It was an entertainment awards ceremony that saw the muppet Elmo winning a lifetime achievement prize, "Finding Nemo" (search) capturing the top movie honor and a few "losers" getting golden garbage cans to add to their trophy collections.
Tuesday night's gala, the first of its kind thrown by a nonprofit group called Common Sense Media, recognized the "best and worst" in family-friendly entertainment.
"Media and entertainment have an enormous impact on kids and families in this country," said Common Sense CEO Jim Steyer. "It's really important to have an independent nonpartisan voice to reflect kids and families across America."
Common Sense is just one of several organizations that independently rate media products for family-friendly content. Similar groups include www.kids-in-mind.com, the U.S. Conference of Catholic Bishops, Familystyle.com and Familymoviereviews.com.
"It's a 'Consumer Reports'-guide approach," Steyer said of the awards, whose winners and losers were voted on by the public. "We want parents to make good decisions for themselves and their kids. We do not take a moralistic or ideological or preachy approach."
Aside from "Nemo," which won the best family-friendly film award, CBS' "Joan of Arcadia" (search) won in the television category, Avril Lavigne (search) got the music nod, Leapster/Leapfrog snagged top honors in the video games/software category, PBSkids.org was named the most family-friendly Web site and "Eragon," by 15-year-old Christopher Paolini, walked away with the book award.
The losers, presented with golden garbage can statuettes, included Rockstar Games (search) and Take-Two Interactive Software for "gratuitous violence" with their video games "Grand Theft Auto: Vice City" and "Manhunt"; Abercrombie & Fitch's (search) "Christmas Field Guide" catalog for "offensive commercialism"; Miller Lite's "Catfight" and Coors Light's "Twins" beer commercials for "sheer stupidity" in showing the ads during daytime TV sports; and the Fox Network for "over-sexed entertainment" with primetime offerings like "Temptation Island" and "The O.C."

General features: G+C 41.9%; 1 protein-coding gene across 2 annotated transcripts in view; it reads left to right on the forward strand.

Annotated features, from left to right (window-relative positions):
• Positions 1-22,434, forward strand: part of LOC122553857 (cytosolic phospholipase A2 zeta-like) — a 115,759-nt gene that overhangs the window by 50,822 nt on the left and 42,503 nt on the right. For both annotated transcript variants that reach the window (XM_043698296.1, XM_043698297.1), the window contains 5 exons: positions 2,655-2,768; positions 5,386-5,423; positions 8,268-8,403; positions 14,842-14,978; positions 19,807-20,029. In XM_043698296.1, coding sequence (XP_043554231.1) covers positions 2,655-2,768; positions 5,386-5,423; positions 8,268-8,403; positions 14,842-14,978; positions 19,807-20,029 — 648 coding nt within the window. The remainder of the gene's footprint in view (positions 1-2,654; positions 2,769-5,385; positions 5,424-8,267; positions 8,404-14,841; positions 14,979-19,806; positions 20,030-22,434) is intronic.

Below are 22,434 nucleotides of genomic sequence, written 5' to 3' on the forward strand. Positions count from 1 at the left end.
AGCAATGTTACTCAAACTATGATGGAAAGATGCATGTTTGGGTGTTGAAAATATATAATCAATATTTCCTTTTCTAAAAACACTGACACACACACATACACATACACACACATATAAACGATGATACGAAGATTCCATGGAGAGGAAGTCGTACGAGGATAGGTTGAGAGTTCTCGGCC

Steyer said Common Sense offers alternative ratings because the Motion Picture Association of America's film ratings aren't always helpful to parents, who sometimes find themselves taken aback by content or language even in films for kids.
"Some of the PG-13 movies out there are mind-boggling," Steyer said.
The MPAA stands by its G, PG, PG-13, R and NC-17 ratings system.
"The unwavering support of the rating system by the only constituents it seeks to aid, America's parents, has confirmed that it remains a beneficial tool," MPAA President and CEO Jack Valenti said in a statement on the organization's Web site.
Still, parents like Leslie Robey of Annandale, Va., have been surprised by scenes in PG movies. One portion of "Haunted Mansion," for instance, was more violent than she expected.
"There were frightening, realistic skeletons and mummies chasing the heroes in the movie," said Robey, 35, who told her 3- and 5-year-old sons to shut their eyes during the scene. "There are definitely things you don't anticipate."
Robey said she'd likely use the reviews compiled by Common Sense and other groups.
"It wouldn't be our sole source, but it would help narrow things down," she said. "It's nice to read ratings from actual families with children."
It's that narrowing down that pop culture expert Robert Thompson believes is a primary function of independent ratings.
"There is so much media out there, the idea is that nobody can navigate this stuff all by themselves," said Thompson, director of Syracuse University's Center for the Study of Popular Television (search).
And Tinseltown isn't always the most appropriate place for children.
"Most of Hollywood tends not to recognize movies that are family-oriented or family-friendly," said E! Online movie columnist Anderson Jones. "It's important that groups like Common Sense Media exist, since Hollywood doesn't often make movies that appeal to a wider audience than, say, 'Kill Bill.'"
At the same time, Jones said, the groups' efforts seem a little archaic, and parents need to take more responsibility rather than pinning it all on the media.
"It doesn't seem very modern — it feels very 1950s," he said. "I'd like to see parents relying less on movies to teach anything."
Thompson said that until the 1960s, television was so sanitized that most programs, other than the news, were safe for kids to watch. The same went for pre-1970 films.
"The more and more our pop culture becomes fragmented by demographic definition," he said, "the harder it is to create a movie that everyone across the board wants to see."
Parenting has become trickier since modern entertainment is characterized by fewer restrictions on content and more choices.
"We are now at a period where we need to treat the TV set like the liquor cabinet," Thompson said. "There's stuff in there that we like, but there's stuff that isn't good for the kids and we have to be careful they don't get into it."